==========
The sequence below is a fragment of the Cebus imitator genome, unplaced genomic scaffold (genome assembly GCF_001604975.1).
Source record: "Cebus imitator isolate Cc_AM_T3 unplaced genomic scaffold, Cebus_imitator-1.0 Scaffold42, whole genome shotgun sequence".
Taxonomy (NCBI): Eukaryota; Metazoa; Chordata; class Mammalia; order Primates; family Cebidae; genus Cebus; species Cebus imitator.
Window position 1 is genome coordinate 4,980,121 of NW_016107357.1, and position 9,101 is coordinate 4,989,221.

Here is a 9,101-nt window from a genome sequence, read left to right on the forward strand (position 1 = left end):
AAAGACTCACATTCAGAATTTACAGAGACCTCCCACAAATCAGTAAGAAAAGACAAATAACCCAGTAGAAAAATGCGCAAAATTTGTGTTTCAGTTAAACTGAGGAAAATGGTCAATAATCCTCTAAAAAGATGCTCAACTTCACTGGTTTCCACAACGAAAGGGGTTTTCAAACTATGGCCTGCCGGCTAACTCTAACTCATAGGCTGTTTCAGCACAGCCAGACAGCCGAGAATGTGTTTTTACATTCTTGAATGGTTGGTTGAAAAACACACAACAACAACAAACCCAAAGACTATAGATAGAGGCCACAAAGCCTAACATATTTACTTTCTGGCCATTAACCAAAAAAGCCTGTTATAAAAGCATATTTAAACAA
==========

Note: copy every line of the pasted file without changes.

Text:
The sequence below is a fragment of the Cebus imitator genome, unplaced genomic scaffold (genome assembly GCF_001604975.1).
Source record: "Cebus imitator isolate Cc_AM_T3 unplaced genomic scaffold, Cebus_imitator-1.0 Scaffold42, whole genome shotgun sequence".
Taxonomy (NCBI): Eukaryota; Metazoa; Chordata; class Mammalia; order Primates; family Cebidae; genus Cebus; species Cebus imitator.
Window position 1 is genome coordinate 4,980,121 of NW_016107357.1, and position 9,101 is coordinate 4,989,221.

Here is a 9,101-nt window from a genome sequence, read left to right on the forward strand (position 1 = left end):
AAAGACTCACATTCAGAATTTACAGAGACCTCCCACAAATCAGTAAGAAAAGACAAATAACCCAGTAGAAAAATGCGCAAAATTTGTGTTTCAGTTAAACTGAGGAAAATGGTCAATAATCCTCTAAAAAGATGCTCAACTTCACTGGTTTCCACAACGAAAGGGGTTTTCAAACTATGGCCTGCCGGCTAACTCTAACTCATAGGCTGTTTCAGCACAGCCAGACAGCCGAGAATGTGTTTTTACATTCTTGAATGGTTGGTTGAAAAACACACAACAACAACAAACCCAAAGACTATAGATAGAGGCCACAAAGCCTAACATATTTACTTTCTGGCCATTAACCAAAAAAGCCTGTTATAAAAGCATATTTAAACAA